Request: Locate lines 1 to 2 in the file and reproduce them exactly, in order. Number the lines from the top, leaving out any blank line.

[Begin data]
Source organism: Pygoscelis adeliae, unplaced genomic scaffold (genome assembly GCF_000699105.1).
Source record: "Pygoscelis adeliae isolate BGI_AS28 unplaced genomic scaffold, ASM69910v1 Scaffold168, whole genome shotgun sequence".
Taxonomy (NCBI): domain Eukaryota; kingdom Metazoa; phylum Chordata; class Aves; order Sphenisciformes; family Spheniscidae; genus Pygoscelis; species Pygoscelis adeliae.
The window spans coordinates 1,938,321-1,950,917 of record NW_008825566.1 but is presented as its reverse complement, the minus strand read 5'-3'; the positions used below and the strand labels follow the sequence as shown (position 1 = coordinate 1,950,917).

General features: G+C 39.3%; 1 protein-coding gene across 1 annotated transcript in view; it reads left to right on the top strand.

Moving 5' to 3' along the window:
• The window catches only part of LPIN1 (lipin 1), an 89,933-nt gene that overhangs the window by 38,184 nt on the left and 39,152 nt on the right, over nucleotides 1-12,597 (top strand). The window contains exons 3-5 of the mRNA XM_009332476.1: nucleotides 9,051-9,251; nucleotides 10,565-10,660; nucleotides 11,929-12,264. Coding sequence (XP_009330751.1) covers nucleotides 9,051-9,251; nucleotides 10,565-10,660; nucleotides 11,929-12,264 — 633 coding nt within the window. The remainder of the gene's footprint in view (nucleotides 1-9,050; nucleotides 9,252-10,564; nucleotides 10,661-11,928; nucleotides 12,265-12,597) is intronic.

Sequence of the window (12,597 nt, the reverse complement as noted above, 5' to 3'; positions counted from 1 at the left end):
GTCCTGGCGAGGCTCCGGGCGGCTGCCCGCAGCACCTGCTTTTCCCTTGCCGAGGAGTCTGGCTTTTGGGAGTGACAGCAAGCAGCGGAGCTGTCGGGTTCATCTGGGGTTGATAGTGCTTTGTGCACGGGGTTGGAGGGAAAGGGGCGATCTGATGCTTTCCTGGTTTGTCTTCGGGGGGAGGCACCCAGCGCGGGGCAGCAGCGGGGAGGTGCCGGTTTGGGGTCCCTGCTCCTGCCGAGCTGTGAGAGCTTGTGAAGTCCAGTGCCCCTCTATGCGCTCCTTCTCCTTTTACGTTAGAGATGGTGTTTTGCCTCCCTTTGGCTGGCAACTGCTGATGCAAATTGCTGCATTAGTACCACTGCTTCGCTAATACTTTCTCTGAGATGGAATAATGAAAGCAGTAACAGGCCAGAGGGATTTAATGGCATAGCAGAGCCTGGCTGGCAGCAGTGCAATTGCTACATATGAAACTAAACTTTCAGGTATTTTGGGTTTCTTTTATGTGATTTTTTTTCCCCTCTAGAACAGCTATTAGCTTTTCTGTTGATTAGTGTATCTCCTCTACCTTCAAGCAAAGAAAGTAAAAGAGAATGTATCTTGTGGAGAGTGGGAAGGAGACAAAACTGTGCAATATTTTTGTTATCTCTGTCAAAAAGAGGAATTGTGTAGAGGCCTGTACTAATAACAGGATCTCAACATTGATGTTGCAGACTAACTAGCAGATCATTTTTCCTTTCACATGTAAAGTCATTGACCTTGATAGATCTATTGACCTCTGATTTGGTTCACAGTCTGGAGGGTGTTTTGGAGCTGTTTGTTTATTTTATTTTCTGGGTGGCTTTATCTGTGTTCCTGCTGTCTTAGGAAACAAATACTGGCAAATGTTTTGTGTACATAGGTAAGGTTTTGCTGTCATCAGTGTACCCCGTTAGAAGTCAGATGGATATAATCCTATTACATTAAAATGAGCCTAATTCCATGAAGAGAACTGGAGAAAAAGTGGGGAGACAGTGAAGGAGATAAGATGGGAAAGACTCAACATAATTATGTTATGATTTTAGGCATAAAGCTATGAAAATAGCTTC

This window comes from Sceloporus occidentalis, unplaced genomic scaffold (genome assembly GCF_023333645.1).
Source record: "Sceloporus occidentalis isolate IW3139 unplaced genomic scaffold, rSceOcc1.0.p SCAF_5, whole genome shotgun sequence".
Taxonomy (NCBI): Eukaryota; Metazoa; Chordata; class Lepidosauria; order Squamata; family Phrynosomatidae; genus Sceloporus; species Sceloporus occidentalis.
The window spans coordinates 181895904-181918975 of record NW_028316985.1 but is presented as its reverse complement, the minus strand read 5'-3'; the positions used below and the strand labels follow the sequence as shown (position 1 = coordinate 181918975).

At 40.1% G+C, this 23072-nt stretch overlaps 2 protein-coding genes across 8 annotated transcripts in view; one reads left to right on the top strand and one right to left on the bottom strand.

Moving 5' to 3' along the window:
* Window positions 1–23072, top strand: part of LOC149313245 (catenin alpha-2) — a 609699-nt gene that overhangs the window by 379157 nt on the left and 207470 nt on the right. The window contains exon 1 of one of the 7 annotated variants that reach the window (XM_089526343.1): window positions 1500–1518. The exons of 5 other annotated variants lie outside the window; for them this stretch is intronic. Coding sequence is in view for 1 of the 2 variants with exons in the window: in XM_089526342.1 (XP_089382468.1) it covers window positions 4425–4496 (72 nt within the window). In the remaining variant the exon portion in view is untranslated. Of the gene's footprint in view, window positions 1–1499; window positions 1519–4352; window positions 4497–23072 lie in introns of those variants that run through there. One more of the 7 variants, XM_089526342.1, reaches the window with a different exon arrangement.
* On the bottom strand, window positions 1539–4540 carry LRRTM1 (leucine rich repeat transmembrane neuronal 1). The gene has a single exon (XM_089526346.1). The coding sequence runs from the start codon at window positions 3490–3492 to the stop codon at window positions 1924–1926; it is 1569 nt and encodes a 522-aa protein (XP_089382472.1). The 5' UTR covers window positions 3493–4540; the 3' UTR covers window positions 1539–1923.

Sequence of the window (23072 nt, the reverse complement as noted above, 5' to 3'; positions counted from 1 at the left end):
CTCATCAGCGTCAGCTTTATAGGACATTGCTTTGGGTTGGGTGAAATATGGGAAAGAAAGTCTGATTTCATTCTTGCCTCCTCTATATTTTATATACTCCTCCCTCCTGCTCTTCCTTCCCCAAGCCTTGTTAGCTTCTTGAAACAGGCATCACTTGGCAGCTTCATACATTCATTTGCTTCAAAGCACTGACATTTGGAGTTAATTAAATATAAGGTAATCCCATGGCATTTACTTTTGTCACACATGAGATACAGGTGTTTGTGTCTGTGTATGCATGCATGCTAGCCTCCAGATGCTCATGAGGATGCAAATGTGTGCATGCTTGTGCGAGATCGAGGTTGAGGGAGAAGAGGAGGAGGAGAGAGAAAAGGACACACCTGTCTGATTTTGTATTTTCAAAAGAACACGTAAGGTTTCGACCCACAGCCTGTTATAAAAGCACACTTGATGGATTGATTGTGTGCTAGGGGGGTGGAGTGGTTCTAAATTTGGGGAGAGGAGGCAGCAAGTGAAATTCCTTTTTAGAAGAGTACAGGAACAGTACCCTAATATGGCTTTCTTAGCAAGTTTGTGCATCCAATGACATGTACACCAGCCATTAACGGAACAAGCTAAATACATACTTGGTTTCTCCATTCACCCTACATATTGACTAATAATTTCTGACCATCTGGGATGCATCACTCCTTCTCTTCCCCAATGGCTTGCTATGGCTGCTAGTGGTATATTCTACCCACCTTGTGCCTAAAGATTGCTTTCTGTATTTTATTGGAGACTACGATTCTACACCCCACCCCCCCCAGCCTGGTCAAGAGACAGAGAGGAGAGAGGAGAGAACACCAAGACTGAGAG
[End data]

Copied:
Source organism: Pygoscelis adeliae, unplaced genomic scaffold (genome assembly GCF_000699105.1).
Source record: "Pygoscelis adeliae isolate BGI_AS28 unplaced genomic scaffold, ASM69910v1 Scaffold168, whole genome shotgun sequence".